Fosfomycin Tromethamine is contraindicated in patients with known hypersensitivity to the drug.
Clostridium difficile associated diarrhea (CDAD) has been reported with use of nearly all antibacterial agents, including Fosfomycin Tromethamine, and may range in severity from mild diarrhea to fatal colitis. Treatment with antibacterial agents alters the normal flora of the colon leading to overgrowth of C. difficile.
C. difficile produces toxins A and B which contribute to the development of CDAD. Hypertoxin producing strains of C. difficile cause increased morbidity and mortality, as these infections can be refractory to antimicrobial therapy and may require colectomy. CDAD must be considered in all patients who present with diarrhea following antibiotic use. Careful medical history is necessary since CDAD has been reported to occur over two months after the administration of antibacterial agents.
If CDAD is suspected or confirmed, ongoing antibiotic use not directed against C. difficile may need to be discontinued. Appropriate fluid and electrolyte management, protein supplementation, antibiotic treatment of C. difficile, and surgical evaluation should be instituted as clinically indicated.
Do not use more than one single dose of Fosfomycin Tromethamine to treat a single episode of acute cystitis. Repeated daily doses of Fosfomycin Tromethamine did not improve the clinical success or microbiological eradication rates compared to single dose therapy, but did increase the incidence of adverse events. Urine specimens for culture and susceptibility testing should be obtained before and after completion of therapy.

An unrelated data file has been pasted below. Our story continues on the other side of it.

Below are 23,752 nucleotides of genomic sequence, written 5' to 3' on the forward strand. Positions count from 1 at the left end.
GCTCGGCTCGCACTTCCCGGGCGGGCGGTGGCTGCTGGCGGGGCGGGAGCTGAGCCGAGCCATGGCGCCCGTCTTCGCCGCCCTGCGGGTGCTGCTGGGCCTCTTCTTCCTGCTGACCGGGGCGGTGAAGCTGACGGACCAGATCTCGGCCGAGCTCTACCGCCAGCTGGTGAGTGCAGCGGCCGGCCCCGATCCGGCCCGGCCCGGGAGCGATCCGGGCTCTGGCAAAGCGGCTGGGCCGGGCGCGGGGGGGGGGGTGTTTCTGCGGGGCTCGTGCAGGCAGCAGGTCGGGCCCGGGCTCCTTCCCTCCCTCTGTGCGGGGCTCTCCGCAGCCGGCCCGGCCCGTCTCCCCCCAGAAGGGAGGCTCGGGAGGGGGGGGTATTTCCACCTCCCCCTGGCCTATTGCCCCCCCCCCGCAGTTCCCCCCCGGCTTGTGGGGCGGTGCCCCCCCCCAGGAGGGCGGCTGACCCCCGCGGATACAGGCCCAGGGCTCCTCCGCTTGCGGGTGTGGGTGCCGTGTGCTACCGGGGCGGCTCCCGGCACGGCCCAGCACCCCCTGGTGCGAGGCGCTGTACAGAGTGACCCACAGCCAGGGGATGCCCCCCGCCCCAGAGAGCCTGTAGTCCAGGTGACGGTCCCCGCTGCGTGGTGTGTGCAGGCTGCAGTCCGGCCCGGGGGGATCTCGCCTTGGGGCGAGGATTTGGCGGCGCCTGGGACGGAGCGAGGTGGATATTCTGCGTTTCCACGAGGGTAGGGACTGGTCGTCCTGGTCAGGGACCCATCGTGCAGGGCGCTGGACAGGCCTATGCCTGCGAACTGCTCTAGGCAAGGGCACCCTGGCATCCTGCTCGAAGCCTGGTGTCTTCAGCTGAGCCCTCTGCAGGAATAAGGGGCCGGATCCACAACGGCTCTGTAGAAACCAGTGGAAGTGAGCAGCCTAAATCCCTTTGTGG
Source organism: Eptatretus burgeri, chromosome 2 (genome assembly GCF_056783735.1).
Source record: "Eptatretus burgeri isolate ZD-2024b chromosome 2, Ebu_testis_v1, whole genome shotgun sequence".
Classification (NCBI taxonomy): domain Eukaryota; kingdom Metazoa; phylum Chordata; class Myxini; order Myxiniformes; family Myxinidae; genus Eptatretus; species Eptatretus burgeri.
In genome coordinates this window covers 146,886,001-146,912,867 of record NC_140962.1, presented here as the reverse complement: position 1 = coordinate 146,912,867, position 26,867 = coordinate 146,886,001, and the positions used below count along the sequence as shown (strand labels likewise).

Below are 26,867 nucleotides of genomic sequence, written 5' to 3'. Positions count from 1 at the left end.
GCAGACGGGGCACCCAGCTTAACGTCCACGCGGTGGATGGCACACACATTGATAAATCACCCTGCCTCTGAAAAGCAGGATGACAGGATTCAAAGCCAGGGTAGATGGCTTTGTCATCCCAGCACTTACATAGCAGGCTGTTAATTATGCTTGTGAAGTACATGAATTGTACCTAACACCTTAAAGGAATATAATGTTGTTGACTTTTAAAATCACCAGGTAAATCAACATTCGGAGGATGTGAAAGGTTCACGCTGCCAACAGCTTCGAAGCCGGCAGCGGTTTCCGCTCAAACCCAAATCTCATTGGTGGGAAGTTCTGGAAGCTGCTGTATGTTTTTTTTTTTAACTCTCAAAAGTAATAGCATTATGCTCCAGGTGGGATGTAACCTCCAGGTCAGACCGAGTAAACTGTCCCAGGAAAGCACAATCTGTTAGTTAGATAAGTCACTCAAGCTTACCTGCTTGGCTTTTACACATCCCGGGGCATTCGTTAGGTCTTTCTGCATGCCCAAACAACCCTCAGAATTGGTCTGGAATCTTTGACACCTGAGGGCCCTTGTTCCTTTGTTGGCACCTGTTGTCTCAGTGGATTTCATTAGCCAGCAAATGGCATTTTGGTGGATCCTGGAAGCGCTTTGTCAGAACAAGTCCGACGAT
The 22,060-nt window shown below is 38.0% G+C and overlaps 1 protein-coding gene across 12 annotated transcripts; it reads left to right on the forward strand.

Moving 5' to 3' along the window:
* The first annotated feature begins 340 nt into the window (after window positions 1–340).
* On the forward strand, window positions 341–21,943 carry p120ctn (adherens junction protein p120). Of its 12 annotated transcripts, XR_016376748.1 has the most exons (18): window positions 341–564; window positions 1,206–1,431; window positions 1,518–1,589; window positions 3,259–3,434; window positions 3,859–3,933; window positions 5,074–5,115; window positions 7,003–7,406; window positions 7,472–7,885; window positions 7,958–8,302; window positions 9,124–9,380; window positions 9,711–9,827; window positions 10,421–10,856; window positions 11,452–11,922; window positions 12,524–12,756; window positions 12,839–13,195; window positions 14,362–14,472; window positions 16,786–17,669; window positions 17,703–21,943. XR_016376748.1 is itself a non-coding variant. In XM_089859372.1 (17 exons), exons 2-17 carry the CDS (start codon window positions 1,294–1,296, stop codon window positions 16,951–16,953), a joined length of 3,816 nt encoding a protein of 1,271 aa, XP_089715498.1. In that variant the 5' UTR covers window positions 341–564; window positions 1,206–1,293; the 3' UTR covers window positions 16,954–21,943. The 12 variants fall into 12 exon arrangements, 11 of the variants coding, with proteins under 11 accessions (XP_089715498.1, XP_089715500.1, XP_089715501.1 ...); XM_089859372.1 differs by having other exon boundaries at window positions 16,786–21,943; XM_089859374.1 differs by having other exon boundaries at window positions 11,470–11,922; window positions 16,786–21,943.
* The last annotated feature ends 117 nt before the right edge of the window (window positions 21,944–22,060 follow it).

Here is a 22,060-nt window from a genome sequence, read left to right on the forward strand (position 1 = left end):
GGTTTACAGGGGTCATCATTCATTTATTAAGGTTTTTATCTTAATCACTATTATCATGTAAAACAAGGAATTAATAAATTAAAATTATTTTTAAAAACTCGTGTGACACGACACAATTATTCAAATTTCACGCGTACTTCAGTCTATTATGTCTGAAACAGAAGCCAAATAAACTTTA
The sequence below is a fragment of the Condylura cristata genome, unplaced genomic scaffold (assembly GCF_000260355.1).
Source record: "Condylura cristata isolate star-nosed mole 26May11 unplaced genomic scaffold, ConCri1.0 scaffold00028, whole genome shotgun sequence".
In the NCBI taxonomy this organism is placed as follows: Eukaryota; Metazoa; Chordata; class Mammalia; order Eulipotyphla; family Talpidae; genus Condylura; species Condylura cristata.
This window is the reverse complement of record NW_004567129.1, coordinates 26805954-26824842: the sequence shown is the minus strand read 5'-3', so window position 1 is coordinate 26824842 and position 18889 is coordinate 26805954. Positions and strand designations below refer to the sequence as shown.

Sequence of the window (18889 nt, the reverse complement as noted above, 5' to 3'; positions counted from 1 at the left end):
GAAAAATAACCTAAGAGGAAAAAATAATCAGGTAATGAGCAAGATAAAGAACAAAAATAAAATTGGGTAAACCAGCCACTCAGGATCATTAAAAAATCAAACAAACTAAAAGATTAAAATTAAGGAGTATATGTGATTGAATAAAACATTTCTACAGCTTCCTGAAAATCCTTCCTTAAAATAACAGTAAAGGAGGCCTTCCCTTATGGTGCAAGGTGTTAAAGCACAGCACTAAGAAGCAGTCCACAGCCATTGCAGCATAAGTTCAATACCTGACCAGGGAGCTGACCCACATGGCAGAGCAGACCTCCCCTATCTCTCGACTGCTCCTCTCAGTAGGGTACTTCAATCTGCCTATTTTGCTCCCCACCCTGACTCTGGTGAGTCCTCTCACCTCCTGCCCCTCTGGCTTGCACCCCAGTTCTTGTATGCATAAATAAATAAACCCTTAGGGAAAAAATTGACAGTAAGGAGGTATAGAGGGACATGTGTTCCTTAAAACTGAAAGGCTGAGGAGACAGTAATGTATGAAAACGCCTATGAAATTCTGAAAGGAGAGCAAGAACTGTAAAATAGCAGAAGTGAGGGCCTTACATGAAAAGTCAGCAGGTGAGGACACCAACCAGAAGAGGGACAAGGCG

Information for Patients
Patients should be informed:
- That Fosfomycin Tromethamine can be taken with or without food.
- That their symptoms should improve in two to three days after taking Fosfomycin Tromethamine; if not improved, the patient should contact her health care provider.
- Diarrhea is a common problem caused by antibiotics which usually ends when the antibiotic is discontinued. Sometimes after starting treatment with antibiotics, patients can develop watery and bloody stools (with or without stomach cramps and fever) even as late as two or more months after having taken the last dose of the antibiotic. If this occurs, patients should contact their physician as soon as possible.
Metoclopramide: When coadministered with Fosfomycin Tromethamine, metoclopramide, a drug which increases gastrointestinal motility, lowers the serum concentration and urinary excretion of fosfomycin. Other drugs that increase gastrointestinal motility may produce similar effects.
Cimetidine: Cimetidine does not affect the pharmacokinetics of fosfomycin when coadministered with Fosfomycin Tromethamine.
Carcinogenesis, Mutagenesis, Impairment of Fertility
Long term carcinogenicity studies in rodents have not been conducted because Fosfomycin Tromethamine is intended for single dose treatment in humans. Fosfomycin Tromethamine was not mutagenic or genotoxic in the in vitro Ames’ bacterial reversion test, in cultured human lymphocytes, in Chinese hamster V79 cells, and the in vivo mouse micronucleus assay. Fosfomycin Tromethamine did not affect fertility or reproductive performance in male and female rats.